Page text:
Using Landsat and Sentinel-2 spectral time series to detect East African small woodlots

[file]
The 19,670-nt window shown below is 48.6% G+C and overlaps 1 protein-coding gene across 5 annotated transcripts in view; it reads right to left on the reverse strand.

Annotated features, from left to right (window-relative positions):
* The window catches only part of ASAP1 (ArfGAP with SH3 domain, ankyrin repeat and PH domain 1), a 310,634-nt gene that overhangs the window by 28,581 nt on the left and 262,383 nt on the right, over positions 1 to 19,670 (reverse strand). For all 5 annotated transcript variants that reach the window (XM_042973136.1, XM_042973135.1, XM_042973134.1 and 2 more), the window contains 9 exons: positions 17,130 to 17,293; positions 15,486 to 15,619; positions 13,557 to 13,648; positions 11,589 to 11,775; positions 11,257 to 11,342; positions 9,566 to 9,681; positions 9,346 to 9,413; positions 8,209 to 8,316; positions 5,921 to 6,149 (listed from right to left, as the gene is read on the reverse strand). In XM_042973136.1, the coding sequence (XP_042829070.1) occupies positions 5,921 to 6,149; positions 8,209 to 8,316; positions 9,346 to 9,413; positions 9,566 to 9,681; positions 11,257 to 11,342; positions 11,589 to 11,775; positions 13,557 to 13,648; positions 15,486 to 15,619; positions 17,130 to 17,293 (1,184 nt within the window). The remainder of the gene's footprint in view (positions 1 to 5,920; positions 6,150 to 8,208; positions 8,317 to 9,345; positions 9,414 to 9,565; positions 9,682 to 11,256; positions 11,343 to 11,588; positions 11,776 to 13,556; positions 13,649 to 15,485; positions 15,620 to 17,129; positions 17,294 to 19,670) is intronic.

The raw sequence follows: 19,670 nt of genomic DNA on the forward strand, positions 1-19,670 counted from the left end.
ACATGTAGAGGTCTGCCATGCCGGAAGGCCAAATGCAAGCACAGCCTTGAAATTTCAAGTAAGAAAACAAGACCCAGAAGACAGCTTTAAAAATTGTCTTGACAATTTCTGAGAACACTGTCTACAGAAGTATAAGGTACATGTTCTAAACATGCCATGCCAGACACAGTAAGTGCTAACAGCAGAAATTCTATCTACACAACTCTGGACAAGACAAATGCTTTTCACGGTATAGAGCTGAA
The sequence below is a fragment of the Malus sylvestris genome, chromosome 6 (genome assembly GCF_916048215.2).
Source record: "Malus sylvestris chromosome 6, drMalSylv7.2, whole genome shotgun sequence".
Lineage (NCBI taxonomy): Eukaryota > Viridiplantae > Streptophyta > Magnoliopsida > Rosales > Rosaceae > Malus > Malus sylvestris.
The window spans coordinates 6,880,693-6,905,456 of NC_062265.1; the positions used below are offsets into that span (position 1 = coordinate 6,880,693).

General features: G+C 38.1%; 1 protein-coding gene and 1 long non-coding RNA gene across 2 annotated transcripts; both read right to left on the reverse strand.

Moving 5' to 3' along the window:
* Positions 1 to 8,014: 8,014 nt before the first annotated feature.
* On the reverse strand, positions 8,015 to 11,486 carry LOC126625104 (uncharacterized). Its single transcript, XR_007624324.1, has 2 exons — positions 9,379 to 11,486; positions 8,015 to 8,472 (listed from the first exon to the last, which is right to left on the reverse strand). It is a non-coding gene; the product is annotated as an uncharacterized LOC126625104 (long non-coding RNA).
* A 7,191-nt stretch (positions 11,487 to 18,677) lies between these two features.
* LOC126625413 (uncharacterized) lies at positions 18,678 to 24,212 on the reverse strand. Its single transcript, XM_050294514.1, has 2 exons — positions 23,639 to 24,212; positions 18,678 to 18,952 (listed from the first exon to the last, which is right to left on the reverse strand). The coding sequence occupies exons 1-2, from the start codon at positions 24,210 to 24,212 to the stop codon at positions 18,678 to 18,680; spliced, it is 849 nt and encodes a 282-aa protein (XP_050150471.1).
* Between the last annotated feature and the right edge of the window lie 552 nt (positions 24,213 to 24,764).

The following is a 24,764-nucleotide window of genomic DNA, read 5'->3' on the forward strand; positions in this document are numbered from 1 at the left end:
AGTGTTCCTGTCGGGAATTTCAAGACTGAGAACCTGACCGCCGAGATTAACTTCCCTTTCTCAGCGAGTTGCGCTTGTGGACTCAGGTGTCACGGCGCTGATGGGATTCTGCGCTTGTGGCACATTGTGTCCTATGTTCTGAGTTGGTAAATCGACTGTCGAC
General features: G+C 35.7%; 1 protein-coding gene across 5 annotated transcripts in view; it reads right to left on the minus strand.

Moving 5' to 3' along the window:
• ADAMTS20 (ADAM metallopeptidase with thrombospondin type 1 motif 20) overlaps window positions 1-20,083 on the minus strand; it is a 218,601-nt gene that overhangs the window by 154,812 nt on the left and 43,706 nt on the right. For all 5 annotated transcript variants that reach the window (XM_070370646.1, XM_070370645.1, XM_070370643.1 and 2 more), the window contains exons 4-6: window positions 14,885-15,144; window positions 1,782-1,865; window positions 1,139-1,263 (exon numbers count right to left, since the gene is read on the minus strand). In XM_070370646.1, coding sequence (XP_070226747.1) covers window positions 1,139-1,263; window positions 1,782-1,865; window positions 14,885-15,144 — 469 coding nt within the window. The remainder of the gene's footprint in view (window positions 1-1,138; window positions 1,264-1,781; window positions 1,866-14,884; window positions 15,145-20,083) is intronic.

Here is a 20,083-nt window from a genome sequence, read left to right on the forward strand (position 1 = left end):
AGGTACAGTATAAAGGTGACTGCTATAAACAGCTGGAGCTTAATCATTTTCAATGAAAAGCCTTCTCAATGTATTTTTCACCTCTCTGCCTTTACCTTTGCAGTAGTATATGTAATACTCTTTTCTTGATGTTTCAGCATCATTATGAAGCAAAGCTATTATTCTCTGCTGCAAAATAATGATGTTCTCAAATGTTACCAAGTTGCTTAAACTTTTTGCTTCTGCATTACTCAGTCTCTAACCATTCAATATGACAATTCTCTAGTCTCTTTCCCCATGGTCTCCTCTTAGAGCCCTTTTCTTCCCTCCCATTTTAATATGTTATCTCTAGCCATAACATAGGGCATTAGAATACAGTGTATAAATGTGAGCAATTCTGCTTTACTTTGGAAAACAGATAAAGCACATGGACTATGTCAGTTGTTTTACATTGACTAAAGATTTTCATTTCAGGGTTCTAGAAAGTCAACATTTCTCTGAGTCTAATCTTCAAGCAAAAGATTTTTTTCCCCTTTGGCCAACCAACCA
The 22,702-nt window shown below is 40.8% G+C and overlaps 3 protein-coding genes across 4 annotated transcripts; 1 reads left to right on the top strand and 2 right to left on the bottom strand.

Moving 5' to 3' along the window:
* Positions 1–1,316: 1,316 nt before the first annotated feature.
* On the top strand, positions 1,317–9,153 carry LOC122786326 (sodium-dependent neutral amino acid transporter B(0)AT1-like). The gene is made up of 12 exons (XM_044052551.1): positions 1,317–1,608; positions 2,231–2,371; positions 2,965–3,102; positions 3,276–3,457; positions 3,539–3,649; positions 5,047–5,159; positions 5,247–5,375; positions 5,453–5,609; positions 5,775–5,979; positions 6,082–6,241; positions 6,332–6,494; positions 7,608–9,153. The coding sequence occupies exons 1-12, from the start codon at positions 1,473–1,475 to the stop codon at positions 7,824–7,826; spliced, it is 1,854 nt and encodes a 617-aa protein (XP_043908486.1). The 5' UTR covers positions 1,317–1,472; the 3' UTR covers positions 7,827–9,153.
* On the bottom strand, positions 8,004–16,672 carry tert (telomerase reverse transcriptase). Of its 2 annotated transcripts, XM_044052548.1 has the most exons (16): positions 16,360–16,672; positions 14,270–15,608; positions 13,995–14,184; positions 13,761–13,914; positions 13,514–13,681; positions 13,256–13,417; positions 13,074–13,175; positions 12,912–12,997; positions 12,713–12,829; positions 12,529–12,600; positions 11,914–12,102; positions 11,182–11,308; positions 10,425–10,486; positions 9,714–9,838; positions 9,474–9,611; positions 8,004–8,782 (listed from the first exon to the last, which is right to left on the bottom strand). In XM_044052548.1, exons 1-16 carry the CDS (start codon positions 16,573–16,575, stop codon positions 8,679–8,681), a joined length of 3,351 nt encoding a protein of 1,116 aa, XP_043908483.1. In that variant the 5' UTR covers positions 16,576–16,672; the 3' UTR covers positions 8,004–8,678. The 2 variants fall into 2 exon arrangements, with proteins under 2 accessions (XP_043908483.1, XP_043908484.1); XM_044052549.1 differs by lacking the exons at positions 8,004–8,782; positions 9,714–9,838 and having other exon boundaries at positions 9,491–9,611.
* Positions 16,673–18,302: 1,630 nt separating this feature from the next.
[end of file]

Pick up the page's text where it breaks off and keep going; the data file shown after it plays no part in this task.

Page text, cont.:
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Accurate maps of gains in tree cover are necessary to quantify carbon storage, wildlife habitat, and land use changes. Satellite-based mapping of emerging smallholder woodlots in heterogeneous landscapes of sub-Saharan Africa is challenging. Our goal was to evaluate the use of time series to detect and map small woodlots (<1 ha) in Tanzania. We distinguished woodlots from other land cover types by woodlots’ distinct multi-year spectral time series. Woodlots exhibit greening from planting to maturity followed by browning at harvest. We compared two time series approaches: 1) a linear model of Tasseled Cap Wetness (TCW) and other indices, and 2) LandTrendr temporal segmentation metrics. The approaches had equivalent woodlot detection accuracy, but LandTrendr segments had lower accuracy for characterizing woodlot age. We tested the effect of the following factors on woodlot detection and mapping accuracy: the length of the time series (2009–2019), frequency of observations (all Landsat vs. only Landsat-8), spatial resolution (30-m Landsat vs. 10-m Sentinel-2), and woodlot age and size. Woodlot mapping accuracies were higher with longer time series (54% at 3-yrs vs 77% at 7-yrs). The accuracies also improved with more observations, especially when the time series was short (3-yrs Landsat-8 only: 54% vs. all-Landsat: 64%, p-value <0.001). Sentinel-2’s higher spatial resolution minimized commission errors even for short time series. Finally, less than half of young and small (<0.4 ha) woodlots were detected, suggesting considerable omission errors in our and other woodlot maps. Our results suggest that the accurate detection of woodlots is possible by analyzing multi-year time series of Landsat and Sentinel-2 data. Given the region’s woodlot boom, accurate maps are needed to better quantify woodlots’ contribution to carbon sequestration, livelihoods enhancement, and landscape management.